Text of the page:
You may have heard on your national news or weather channel about an ice storm affecting the mid-Atlantic states today. Well, we've been getting slammed with heavy freezing rain all afternoon. Tonight, Aaron and I were on our way to the store about 7:00, and I noticed my neighbor on the other side (not the other half of the house) had parked his car under the tree, which was covered with ice, but not leaning or anything. So, I went over and told him that the tree was cracked, told him the story about the city, and advised him to move his car (he's been out of town for a few weeks, so I hadn't seen him to tell him the tree story yet). He told me that he'd had a really bad day, he'd lost his wallet and spent the whole day trying to get new cards and a new driver's license, the last thing he needs is a tree crushing his car. So, he moved the car, Aaron and I went to the store, and I didn't think too much of it.

About 9:00, we came back from our errands, and as we drove down the street, Aaron started laughing. Sure enough, the tree was down (it fortunately fell in the middle of the street, not damaging any property, hurting anyone, or taking down any power lines). When we went inside, we had a message from our neighbor letting us know that the tree fell about 15 minutes after he moved the car, so thanks a lot! The city came by about half an hour ago and dragged it off. Sorry for the crappy pictures, it's dark outside!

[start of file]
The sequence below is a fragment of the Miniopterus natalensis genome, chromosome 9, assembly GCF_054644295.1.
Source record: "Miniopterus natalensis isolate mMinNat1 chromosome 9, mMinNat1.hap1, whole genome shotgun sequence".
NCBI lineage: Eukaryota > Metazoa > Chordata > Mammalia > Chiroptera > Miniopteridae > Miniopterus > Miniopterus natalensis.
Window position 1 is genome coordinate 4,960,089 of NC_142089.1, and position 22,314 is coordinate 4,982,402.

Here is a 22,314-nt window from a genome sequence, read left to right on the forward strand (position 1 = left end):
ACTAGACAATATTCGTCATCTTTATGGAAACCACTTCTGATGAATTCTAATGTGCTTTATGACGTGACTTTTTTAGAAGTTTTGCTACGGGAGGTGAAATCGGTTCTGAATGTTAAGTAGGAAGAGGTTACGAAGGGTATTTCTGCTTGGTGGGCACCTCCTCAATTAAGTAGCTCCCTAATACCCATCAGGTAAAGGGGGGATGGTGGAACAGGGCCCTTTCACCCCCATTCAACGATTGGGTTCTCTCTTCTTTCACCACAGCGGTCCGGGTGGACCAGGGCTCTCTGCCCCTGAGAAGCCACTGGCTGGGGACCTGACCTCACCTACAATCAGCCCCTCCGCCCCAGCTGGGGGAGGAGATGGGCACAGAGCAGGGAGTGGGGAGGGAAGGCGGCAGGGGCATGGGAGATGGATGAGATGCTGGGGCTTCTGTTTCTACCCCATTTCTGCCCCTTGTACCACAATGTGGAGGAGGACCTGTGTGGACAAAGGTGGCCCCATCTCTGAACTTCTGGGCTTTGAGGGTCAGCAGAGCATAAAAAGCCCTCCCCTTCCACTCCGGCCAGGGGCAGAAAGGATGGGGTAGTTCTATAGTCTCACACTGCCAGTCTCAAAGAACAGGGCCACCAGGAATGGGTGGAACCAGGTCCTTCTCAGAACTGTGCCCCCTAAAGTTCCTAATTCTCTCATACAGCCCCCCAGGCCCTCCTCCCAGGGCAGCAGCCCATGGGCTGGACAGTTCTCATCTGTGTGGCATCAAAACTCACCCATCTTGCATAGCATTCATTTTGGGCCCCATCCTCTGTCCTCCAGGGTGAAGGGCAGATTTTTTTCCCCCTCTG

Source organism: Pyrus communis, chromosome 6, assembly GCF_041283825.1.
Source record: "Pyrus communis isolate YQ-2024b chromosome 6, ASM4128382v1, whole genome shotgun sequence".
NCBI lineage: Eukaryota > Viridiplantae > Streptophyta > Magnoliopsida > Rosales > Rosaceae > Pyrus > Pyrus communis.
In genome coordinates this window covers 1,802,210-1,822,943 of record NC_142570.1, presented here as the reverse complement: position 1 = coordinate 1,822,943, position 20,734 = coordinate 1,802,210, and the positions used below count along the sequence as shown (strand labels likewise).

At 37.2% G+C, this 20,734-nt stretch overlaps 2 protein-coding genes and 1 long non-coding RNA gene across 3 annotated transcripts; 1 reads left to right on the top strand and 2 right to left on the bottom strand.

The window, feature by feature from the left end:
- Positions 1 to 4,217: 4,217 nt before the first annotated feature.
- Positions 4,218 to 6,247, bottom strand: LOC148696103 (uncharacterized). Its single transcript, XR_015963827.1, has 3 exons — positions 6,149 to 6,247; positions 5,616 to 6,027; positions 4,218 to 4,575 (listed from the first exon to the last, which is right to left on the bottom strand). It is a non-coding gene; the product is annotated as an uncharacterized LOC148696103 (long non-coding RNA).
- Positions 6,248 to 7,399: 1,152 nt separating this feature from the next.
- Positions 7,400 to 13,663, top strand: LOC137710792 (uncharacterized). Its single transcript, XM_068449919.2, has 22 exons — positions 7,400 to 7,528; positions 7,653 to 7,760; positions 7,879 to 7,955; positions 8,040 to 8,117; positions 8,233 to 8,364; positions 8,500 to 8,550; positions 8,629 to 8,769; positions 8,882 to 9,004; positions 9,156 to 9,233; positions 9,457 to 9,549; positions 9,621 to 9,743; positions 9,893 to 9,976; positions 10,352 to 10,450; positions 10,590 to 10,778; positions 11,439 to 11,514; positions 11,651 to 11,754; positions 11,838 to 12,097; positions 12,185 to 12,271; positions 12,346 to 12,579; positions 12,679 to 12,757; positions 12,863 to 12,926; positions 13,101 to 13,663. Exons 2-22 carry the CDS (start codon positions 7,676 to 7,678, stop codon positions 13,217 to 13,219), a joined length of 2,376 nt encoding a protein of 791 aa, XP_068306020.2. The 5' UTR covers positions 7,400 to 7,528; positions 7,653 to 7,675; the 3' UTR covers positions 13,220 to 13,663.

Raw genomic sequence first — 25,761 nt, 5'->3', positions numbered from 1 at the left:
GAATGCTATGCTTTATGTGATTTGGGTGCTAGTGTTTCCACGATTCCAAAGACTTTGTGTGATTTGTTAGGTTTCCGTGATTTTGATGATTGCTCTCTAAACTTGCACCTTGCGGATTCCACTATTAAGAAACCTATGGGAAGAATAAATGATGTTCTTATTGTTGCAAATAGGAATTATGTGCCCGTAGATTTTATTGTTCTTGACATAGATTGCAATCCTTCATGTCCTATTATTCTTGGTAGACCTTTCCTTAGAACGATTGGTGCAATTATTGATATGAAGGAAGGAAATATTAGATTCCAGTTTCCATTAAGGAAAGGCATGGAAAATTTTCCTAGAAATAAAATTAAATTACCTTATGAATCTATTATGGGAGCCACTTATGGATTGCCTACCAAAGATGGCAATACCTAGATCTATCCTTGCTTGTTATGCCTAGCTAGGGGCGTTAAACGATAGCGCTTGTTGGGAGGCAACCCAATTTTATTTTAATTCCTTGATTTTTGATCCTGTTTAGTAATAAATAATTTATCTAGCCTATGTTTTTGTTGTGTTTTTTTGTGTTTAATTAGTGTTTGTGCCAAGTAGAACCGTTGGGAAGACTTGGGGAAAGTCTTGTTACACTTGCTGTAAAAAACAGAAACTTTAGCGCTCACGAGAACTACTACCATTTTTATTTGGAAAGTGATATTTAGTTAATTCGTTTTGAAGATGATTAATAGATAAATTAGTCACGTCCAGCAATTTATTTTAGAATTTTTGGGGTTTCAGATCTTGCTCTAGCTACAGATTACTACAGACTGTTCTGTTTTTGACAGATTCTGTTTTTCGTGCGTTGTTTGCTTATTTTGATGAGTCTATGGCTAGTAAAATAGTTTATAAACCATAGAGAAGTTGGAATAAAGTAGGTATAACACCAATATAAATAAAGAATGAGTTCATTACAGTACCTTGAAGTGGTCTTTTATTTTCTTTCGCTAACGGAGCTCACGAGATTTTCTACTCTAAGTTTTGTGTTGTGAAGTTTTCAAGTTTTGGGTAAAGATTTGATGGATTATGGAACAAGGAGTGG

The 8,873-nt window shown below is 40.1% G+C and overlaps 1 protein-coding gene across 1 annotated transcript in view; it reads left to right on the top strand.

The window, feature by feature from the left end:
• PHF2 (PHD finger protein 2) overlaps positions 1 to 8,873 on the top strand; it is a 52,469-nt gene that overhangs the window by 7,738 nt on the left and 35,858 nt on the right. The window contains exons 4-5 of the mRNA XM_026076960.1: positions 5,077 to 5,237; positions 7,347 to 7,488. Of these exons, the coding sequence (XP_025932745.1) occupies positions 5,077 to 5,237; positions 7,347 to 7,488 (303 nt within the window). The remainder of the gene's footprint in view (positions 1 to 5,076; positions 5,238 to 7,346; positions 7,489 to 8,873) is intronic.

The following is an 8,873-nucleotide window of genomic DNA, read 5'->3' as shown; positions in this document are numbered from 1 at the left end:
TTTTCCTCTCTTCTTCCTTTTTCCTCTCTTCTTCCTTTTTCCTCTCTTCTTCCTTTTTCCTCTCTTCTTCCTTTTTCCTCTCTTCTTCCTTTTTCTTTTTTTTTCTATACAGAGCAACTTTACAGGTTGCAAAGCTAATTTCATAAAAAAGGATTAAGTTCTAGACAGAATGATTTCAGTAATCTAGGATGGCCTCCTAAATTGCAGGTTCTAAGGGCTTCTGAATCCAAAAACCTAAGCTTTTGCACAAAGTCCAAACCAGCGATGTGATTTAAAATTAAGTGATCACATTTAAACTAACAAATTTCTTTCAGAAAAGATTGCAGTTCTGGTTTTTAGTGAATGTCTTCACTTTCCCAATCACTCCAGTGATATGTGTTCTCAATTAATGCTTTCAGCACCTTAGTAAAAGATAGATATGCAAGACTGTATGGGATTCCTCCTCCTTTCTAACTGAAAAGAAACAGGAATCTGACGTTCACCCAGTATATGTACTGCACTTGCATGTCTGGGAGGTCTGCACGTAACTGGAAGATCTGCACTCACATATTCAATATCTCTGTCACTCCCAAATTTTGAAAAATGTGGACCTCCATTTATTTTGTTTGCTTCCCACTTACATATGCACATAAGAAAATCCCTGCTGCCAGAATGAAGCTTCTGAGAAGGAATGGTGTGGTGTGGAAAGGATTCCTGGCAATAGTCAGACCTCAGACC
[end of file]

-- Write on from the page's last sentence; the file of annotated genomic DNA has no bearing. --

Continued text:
Here is the remaining part of the tree-


The last part of the tree being dragged off- (two other huge sections have already been taken away)


A closer view of the above-


We're both going to call the city tomorrow and ask them to take down the rest of the tree, and tell us why the hell that they wouldn't take it down when I called a few weeks ago! I will keep you posted. Keep your fingers crossed that the rest of it doesn't go and take the power lines with it.

Sunday, December 11, 2005

Happy Holidays from the Nightmare on Elm St.

Happy Holidays to all of the Internets and Housebloggers!
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You get what you pay for.

This is Aaron posting today. Whether we want it to or not, HVAC has now become part of our remodeling effort. Apparently, the previous owners had a "connection" with a heating and air conditioning contractor. We do not know the name of the contractor, but I would like to give them a little advice about installation in old homes. I am no expert, but in dealing with our house there are three simple rules to follow:
1. Plan your installation carefully
If you have cut the opening for the floor register one floor joist across from where you cut the hole in ducting, it is not appropiate to make a huge S trap with the 6" duct line in order to connect the register to the duct. As you may have guessed, the S trap was in the way and we had to move the duct over one floor joist. Thank goodness for the advent of insulated, flexible ducting.

2. Balance the system